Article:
The Glove Box - The Screening

So there it is, The Glove Box was screened last night at the Valley Art Theatre, one of 24 entries in the Phoenix Film Project 2004 Fall Film Challenge. We didn't win any awards, but it was cool to see the film on the big screen. The audience reaction was pretty good. Who knows, if Gabe and I had actually voted for our own film, we might have won something.

The other films demonstrated that there are a lot of creative people making films in Phoenix. I tend to always see the effort and creativity that goes into the work, even if the end result is not stellar. Bearing that in mind, I liked about 75% of the films screened. "Manscare" stood out as the most memorable film of the evening, a close-up night-vision of sheer terror in the face of banal activities, such as making coffee, and opening the fridge, with a highly original piano score. This film was totally unexpected and instantly lovable. "The Netherbeast of Berm-Tech Industries" won the competition, and was indeed the best directed, written, and acted piece of the night.

The other films showed a lot of creativity in the selection and composition of shots, overall looks, and others complex editing, some of them packing in scores to hundreds of shots in the three-minute format. It really brought into perspective areas that we need to improve on in the future, which I'll touch on later.

I got to catch (and Tivo) the piece that was done on the Arizona News Channel. Yes, there were John and I standing in line, and I walked behind an interview. Having been there to see what was behind the news coverage highlights just how out of touch and watered down local news really is. On the up side, they showed clips of a few films, and I was struck by the image quality of them all. The projector in the theatre really mangled the images, resizing and causing all sorts of weird banding effects. At times it didn't seem the films were even running at full frame rate.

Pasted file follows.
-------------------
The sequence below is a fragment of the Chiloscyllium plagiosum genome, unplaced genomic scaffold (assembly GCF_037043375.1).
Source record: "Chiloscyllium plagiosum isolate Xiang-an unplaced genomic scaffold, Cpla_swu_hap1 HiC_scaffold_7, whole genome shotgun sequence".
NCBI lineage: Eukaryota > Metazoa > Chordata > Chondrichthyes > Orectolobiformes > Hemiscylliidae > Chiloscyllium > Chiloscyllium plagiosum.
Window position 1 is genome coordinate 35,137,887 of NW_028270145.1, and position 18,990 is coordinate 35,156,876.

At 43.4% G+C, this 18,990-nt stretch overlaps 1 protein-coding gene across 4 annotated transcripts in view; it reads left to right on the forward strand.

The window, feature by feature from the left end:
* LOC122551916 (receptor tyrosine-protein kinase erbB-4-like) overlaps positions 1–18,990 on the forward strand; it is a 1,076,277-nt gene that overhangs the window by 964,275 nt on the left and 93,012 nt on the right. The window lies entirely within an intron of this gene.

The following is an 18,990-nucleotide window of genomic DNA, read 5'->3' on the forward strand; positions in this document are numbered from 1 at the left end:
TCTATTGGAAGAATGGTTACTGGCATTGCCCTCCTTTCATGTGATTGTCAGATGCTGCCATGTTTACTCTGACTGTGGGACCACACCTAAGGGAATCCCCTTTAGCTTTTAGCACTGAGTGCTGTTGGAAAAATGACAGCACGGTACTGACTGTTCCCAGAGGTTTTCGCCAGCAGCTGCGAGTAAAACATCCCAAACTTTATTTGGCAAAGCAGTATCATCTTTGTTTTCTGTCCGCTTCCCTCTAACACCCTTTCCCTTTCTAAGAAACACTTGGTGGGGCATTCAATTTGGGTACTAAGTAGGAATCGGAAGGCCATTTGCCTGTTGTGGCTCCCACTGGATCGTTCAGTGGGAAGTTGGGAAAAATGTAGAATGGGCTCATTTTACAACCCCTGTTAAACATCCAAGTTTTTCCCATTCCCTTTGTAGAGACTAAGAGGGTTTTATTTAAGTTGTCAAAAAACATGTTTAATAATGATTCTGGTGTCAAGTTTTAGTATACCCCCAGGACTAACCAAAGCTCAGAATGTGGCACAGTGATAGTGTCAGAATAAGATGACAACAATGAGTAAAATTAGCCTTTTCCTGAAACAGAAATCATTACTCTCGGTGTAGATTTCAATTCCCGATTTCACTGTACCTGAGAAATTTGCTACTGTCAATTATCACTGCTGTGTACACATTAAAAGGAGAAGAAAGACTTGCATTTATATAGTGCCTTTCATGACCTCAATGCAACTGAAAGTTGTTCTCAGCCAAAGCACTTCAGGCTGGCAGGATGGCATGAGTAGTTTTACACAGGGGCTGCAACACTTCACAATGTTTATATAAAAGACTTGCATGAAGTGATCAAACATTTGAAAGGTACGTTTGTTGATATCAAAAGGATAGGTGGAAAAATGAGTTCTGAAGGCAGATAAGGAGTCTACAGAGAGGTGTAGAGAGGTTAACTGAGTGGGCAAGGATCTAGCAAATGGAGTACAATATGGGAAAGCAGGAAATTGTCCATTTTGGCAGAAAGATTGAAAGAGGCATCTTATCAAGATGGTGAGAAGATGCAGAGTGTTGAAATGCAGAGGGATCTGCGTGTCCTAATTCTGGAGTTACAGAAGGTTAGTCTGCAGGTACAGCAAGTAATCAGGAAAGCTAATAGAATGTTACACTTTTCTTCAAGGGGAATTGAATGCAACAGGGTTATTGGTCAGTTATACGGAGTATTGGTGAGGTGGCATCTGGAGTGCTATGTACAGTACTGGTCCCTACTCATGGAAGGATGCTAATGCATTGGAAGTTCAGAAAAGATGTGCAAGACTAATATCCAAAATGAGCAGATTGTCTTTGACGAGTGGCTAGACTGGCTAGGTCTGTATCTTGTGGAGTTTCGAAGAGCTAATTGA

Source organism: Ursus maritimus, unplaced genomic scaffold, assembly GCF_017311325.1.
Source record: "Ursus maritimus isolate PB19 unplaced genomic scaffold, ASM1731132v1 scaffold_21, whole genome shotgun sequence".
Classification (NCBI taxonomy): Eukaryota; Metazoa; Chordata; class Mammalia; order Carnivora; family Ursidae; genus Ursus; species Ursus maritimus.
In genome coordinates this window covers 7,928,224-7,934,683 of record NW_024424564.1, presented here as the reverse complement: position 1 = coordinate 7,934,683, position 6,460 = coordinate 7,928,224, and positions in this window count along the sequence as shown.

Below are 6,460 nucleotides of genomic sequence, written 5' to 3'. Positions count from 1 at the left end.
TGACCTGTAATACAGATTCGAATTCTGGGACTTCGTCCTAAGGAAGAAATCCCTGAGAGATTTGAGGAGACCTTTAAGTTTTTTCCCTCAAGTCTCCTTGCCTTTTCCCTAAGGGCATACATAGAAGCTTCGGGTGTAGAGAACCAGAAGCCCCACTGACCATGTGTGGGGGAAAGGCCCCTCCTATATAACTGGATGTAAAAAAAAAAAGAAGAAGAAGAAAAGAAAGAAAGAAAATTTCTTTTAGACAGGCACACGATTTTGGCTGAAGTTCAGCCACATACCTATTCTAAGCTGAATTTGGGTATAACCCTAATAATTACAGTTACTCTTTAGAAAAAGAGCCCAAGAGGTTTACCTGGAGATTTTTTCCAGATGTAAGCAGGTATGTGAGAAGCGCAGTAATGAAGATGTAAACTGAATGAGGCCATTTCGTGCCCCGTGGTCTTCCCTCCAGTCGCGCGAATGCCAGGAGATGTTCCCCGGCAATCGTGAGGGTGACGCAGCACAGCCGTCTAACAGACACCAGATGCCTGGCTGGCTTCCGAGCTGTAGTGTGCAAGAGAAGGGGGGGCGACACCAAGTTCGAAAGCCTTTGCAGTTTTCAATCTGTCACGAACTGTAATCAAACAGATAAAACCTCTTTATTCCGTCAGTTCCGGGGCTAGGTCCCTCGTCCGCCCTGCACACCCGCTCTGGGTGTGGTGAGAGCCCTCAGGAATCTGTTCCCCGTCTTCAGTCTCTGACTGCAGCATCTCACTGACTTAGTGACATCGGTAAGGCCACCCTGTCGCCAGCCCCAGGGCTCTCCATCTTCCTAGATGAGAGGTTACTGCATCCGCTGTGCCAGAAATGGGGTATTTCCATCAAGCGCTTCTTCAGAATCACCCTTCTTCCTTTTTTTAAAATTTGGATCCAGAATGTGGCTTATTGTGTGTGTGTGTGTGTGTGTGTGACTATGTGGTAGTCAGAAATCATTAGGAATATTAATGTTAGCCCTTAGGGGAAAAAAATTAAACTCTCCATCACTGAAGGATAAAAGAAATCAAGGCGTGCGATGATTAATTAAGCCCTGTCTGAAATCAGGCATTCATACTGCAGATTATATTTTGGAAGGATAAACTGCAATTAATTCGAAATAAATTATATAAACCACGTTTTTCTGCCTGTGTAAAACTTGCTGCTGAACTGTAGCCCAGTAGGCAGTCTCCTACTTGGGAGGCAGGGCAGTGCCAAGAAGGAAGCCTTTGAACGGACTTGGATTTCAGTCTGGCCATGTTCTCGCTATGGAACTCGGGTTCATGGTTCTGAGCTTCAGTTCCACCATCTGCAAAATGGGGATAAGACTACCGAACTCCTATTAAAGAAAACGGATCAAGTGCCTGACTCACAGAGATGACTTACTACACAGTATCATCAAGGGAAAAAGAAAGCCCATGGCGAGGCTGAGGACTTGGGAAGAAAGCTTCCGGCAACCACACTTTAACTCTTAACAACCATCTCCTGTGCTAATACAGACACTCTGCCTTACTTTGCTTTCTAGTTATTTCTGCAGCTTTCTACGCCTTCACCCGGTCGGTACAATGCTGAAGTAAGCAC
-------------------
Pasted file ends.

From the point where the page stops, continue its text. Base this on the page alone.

OK, so on to some constructive self-criticism. That's self-crticism, because even though this was Gabe's movie, I was there for the duration and could have provided more constructive input throughout. I'm sure Gabe can take it in the best way. We can only get better at this by being honest with ourselves. Seeing our film side-by-side with others highlighted areas we can improve in. So, here goes.
  • Look - The look of The Glove Box was the absence of any kind of look. We shot with the goal of getting the best possible pictures, consistent and lit as well as we could. Other than that, it was pretty straightforward, no special effects or filters. I think we achieved what we set out for, the finished product looks very good, the look is consistent, just not very interesting. There is a lot of room for creativity, and most of the other films did indeed have unique looks that had to be planned out and thoughtfully executed.
  • Shot Selection - Again, we stayed fairly conservative in this regard. The shots we did told the story effectively, but nothing really jumps out as very agressive, creative, mind-blowing, etc. The time lapse got a decent reaction, but it was subtle enough that you might not have noticed it. Perhaps it could have been accentuated by a sound effect? The slow zoom back and forth between Gabe and The Glove Box was nice and the switch to handheld for the climactic scene were effective, but very subtle.
  • Editing - The editing was very natural. The performance flowed and was consistent from shot to shot, such as the interior car scenes. However, the editing wasn't really out of the ordinary or agressive. The "Homocide: Life on the Streets" homage during the first scene, in which Gabe pulls the door handle a number of times from a number of angles was actually so fast, I don't know that anyone could catch what was going on. The final scene with Gabe in the car was timed and executed well, and that was probably the most important scene. The rest of the film could have been better, but only with more source material to work with, which would have require much additional forethought to shoot.
  • Wardrobe - This is one of those areas where attention to detail can really set the production apart and create that elusive suspension of disbelief. In this case, I think if we had stuck to our guns and had Gabe dressed up in a real smart looking shirt and tie, very go-getter executive type, it would have been a very different production. Guys in t-shirts are a dime a dozen, sorry Gabe.
  • Locations - Another key area. Some of the other films stood out because of the interesting locations or the lengths they must have gone to get a shot. The dunes in "Tempus Fugit", the lake in "I'm Dead", the carnival in "Lost Dreams" come to mind. Much like the last point, people's livingrooms, cars, and parking lots are a dime a dozen. When we do get to an good location, across from the airport, the whole scene is more interesting. Our parking lot was good for what we wanted to do, but if there were other things going on in the distance, it could have been a lot better.